The most important thing the Skinner defense team wanted to test all those years is a jacket with a lot of blood spatters on it. The jacket was also found at the crime scene and has never been tested. Skinner has always claimed it was not his jacket, it also does not fit him. This is where I go back to Robert Donnell, the uncle of the victim who has been seen stalking her, the night of the murder.

Several witnesses claim that the jacket found at the crime scene was a jacket that belonged to the uncle of the victim. Many people have seen him wear it. After a ten year battle in which the prosecution refused to test it, Skinner finally was given the right to test it. And exactly at that moment the prosecution claimed to have ‘lost’ the jacket. It can’t be tested. Exactly at the moment they were finally forced to test it, all of a sudden it disappeared.

And to make this case even more disturbing, once they started to find DNA from an unknown person on objects from the crime scene, the prosecution immediately decided to stop additional DNA testing.

The uncle, Robert Donnell, who stalked the victim on the night of the murder and who had a jacket that was found on the crime scene, died a couple of years after the murders. The Skinner defense had always pointed at him as a suspect but the prosecution never wanted to investigate it. And now there is no way they can ever ask him anything. He’s dead.

The prosecution once used a key witness who later recanted her testimony. The prosecution initially only tested things that would very likely have Skinner’s DNA on it anyway. For ten long years the prosecution refused to test objects they found on the crime scene that could point to another suspect. Once forced to, the results of DNA testing actually did point to another person. The prosecution ‘lost’ the single most important object the defense wanted to test, which happened to be a jacket full of blood, that according to witnesses belonged to the uncle of the victim, who by coincidence has been seen stalking her on the night of the murder. The prosecution ignores scientists who claim Skinner could never have committed these murders in the condition he was in.

And as I write this Hank Skinner is on Death Row in Texas. The prosecution still wants to execute him.

This is not a discussion about the death penalty. People will always disagree on that. But let’s at least agree that before we execute someone, we first have to be sure that he or she is actually guilty. I have tried to give as much information as I can. There is more information online, feel free to check it out.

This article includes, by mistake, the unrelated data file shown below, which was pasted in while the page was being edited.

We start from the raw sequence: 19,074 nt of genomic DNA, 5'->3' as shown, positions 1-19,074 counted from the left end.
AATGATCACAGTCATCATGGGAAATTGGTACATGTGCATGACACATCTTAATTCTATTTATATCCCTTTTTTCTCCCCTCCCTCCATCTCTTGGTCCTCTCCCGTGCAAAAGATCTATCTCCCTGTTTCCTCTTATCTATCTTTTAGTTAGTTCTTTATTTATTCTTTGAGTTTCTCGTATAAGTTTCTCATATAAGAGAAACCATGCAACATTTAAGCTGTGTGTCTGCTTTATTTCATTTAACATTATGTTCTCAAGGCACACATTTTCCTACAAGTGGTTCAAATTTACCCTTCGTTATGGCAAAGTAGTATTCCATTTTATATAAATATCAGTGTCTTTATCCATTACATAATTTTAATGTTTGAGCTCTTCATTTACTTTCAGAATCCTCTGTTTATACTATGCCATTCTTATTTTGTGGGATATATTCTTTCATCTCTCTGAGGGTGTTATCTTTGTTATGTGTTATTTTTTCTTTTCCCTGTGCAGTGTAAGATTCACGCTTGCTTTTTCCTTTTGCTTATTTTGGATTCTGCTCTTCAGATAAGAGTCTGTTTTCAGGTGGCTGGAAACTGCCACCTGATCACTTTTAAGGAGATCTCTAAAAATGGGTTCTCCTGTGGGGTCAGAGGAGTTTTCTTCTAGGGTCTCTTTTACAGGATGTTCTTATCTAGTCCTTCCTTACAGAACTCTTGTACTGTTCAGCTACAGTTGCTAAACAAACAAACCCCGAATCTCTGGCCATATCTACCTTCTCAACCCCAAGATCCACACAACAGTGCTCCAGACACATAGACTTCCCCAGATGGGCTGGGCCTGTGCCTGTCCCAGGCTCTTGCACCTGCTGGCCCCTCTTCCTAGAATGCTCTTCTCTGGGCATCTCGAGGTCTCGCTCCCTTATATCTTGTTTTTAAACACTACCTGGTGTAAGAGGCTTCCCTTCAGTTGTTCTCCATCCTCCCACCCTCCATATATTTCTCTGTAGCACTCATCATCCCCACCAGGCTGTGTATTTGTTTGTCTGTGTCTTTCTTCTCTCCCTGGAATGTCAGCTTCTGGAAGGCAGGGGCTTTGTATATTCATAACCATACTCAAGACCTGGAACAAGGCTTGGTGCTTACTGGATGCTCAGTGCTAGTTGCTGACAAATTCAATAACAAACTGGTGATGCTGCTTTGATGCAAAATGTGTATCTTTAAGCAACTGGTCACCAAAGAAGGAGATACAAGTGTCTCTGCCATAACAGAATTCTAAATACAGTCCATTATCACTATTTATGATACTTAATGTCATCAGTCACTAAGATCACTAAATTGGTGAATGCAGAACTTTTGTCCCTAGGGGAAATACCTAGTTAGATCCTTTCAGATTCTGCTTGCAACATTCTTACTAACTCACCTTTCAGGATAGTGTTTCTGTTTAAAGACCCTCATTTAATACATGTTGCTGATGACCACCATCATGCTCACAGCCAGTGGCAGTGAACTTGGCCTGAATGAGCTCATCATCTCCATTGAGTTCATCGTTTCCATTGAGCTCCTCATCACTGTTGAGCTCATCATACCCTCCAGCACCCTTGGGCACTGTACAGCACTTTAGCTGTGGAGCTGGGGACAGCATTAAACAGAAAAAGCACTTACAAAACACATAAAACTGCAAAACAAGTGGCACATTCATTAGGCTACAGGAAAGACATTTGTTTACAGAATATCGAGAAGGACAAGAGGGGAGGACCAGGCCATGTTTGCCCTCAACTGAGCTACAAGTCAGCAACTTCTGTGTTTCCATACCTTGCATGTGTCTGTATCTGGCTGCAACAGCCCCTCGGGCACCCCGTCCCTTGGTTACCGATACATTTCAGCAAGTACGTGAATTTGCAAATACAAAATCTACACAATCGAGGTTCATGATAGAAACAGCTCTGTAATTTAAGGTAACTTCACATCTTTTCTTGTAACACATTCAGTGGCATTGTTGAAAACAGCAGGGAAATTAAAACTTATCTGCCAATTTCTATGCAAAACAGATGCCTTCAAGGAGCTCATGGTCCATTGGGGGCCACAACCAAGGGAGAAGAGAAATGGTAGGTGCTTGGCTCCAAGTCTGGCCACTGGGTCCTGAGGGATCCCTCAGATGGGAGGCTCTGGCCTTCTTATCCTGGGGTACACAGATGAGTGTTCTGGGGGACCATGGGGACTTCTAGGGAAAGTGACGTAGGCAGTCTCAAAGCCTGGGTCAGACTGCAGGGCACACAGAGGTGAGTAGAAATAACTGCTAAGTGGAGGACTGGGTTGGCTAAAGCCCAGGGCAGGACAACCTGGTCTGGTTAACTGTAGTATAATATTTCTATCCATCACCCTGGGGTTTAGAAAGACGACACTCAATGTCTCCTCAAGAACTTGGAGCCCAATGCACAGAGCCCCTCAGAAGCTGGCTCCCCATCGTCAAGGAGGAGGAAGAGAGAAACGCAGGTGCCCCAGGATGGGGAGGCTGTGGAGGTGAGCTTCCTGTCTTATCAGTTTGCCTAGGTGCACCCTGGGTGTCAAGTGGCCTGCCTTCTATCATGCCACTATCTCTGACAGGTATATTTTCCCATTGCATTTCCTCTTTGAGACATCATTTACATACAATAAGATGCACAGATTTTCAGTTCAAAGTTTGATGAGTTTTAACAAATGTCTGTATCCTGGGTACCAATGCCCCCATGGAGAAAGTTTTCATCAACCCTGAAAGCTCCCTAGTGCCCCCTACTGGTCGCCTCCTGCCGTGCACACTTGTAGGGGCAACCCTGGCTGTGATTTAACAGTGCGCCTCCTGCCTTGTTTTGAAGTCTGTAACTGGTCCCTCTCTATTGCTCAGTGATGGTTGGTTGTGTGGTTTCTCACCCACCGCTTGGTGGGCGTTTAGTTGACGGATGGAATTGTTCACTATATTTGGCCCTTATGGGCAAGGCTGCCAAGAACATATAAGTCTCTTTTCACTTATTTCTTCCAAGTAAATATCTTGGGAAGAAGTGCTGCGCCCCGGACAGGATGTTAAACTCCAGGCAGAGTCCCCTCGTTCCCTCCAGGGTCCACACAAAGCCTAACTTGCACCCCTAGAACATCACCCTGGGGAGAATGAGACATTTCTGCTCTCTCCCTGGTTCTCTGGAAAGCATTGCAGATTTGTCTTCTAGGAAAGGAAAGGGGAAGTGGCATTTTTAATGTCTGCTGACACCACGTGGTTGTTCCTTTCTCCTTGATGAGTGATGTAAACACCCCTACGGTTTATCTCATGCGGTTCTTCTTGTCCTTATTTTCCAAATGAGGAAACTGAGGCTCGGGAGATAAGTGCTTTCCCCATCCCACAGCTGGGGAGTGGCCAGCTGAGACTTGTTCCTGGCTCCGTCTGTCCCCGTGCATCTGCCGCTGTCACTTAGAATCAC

The prosecution stopped additional testing once they started to find DNA from a different person. That says a lot because it proves that their focus is not on doing justice, but on winning this case, no matter if they are right or not.

The defense wants to do more testing. The more DNA from that unknown person will be found, the more likely it is that a judge won’t allow an execution to take place. DNA testing is expensive and now that Texas refuses to do it, because it undermines their case, the defense has to pay for it. If they can’t, there will be no more testing. For those who can afford it and who are convinced that this case has nothing to do with justice, you can go to http://www.hankskinner.org/hs/hs.php?en,help to see how you can help, by creating awareness, inform your network or donate.

Although I am convinced that Skinner is innocent, that is not even the question. The question is if he is guilty beyond reasonable doubt. The question is if, looking at all the evidence, there is no possible doubt about his guilt. Decide for yourself if that is the case and if you don’t think so and you’re in the situation to help in whatever way you can. I hope you will.

You can literally help save the life of someone who is probably just as innocent as you are.

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As long as the Justice system in Texas is not doing its job, Supreme Court should Stay all executions.

English: Allan B. Polunsky Unit Español: Unida...

English: Allan B. Polunsky Unit Español: Unidad Allan B. Polunsky (Photo credit: Wikipedia)

It is a very important thing in a democracy to have a fair and honest Justice System. Like all systems a Justice System has its mistakes. That is unfortunate, especially in Death Penalty cases. In some cases it’s absolutely sure that a suspect is the murderer. In other cases a verdict is based on circumstantial evidence. There is no real evidence. These are the cases where the justice system often goes wrong, especially in Texas.